Westmoreland DA says Vandergrift father was ‘reckless’ in infant’s death
The death of a 1-month-old boy who police said suffocated after his father fell asleep with him was not an accident, Westmoreland County’s top prosecutor said Thursday.
Owen Copney was repeatedly told not to fall asleep with the boy, Isiah, on his chest but did it anyway, District Attorney John Peck said.
“An accident means that you have no control over the result. In other words, it just happened as a result of something that’s out of your control,” Peck said. “In this case, he did have control over the situation. He could have put the child back in a crib or a bassinet. It was reckless not to do that.”
Copney, 26, of Vandergrift remained free Thursday on $25,000 unsecured bond, awaiting a preliminary hearing on felony charges of involuntary manslaughter and child endangerment.
His son died Sept. 19, two days after Isiah and Copney fell asleep together at Copney’s home on Columbia Avenue.
No one answered the door at Copney’s house Thursday.
Detectives with the Westmoreland County District Attorney’s Office filed charges against Copney this week. They said Copney admitted he fell asleep with Isiah lying face down on his chest Sept. 17. When he woke up, Isiah was face down in the crook of his arm and wasn’t breathing, according to a criminal complaint.
Such charges are rare because such cases are rare, Peck said.
“It’s infrequent that a parent ends up suffocating their child,” Peck said. “It does happen from time to time, where there’s a case of recklessness on behalf of the parent or the person responsible for the child.”
Peck said babies are so small that if a parent isn’t careful, it can happen.
Isiah was treated by paramedics at the scene then taken to Children’s Hospital of Pittsburgh, where he died.
The infant’s mother told detectives Copney had fallen asleep with Isiah on him before, and she had numerous talks with him about it, according to the complaint. She said Copney had been made aware of the danger of falling asleep with Isiah on his chest, and she made it clear that she didn’t want him doing it.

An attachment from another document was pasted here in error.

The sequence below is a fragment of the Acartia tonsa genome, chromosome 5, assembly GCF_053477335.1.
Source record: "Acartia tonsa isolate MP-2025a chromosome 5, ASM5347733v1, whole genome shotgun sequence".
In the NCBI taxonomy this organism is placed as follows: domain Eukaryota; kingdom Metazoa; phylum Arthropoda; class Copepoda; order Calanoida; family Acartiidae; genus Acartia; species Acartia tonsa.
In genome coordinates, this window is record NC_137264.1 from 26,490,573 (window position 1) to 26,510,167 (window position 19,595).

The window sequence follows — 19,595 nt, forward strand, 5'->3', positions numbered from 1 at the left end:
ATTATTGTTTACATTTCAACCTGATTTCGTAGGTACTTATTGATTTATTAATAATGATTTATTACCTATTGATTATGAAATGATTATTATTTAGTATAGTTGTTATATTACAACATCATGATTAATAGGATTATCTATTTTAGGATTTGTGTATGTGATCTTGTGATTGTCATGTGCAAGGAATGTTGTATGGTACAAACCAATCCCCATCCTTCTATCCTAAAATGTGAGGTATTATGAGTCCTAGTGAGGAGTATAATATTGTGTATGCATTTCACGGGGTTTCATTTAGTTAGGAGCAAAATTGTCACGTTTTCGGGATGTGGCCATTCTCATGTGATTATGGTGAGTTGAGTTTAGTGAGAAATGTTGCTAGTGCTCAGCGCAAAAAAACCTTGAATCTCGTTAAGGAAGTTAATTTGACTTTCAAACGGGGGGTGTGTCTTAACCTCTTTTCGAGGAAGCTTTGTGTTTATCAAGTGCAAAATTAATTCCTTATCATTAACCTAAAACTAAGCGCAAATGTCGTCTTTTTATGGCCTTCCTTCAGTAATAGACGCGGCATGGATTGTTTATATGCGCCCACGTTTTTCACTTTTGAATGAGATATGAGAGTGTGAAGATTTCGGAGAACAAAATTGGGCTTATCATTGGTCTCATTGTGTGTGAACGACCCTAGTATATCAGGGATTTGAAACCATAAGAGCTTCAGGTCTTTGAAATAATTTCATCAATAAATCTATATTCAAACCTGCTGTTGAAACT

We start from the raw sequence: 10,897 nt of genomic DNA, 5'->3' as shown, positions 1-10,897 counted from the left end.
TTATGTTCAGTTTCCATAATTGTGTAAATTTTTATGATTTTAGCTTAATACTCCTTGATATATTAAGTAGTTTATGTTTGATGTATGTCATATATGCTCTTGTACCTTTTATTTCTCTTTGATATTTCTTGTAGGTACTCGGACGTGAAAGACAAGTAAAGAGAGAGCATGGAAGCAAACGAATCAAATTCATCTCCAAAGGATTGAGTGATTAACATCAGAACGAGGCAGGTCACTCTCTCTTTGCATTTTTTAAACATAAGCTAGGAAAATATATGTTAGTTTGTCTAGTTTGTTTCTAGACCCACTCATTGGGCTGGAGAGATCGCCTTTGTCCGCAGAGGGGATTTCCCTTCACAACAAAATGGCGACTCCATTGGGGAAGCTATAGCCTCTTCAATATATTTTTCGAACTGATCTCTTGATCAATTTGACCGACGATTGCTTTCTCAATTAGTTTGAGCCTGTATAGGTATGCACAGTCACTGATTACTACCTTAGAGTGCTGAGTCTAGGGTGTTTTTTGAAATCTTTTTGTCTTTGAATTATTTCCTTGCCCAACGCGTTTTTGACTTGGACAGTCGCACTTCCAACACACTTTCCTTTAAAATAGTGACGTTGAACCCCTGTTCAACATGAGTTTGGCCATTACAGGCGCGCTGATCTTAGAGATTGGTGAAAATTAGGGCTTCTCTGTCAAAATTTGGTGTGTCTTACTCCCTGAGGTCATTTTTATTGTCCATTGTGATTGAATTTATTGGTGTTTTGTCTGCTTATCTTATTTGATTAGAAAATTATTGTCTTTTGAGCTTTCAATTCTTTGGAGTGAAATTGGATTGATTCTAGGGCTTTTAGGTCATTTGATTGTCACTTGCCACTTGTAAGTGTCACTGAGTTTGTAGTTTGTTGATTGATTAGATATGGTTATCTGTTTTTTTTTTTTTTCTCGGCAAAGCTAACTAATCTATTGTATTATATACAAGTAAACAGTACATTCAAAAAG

Copney told detectives that Isiah’s mother had warned him in the past not to sleep with Isiah on his chest.
The infant’s mother left Isiah with Copney while she went to a friend’s house Sept. 17. She didn’t return a message seeking comment Thursday.
Peck couldn’t immediately say whether the mother will be charged but said he doubted it.
“As I recall, the facts were that she had confronted him about this and warned him about it, and I suspect he agreed to comply and didn’t,” Peck said.
Dr. Sanjay Mitra, medical director of the neonatal intensive care unit at West Penn Hospital, said it is best for babies to sleep on their backs in separate cribs or beds.
Because babies aren’t able to control their neck movement, they could suffocate if they sleep on their stomachs, causing sudden unexpected infant death, he said.
“Babies should be sleeping on the back, on a flat surface, and on a firm mattress,” he said.
Madasyn Czebiniak is a Tribune-Review staff writer. You can contact Madasyn at 724-226-4702, [email protected] or via Twitter .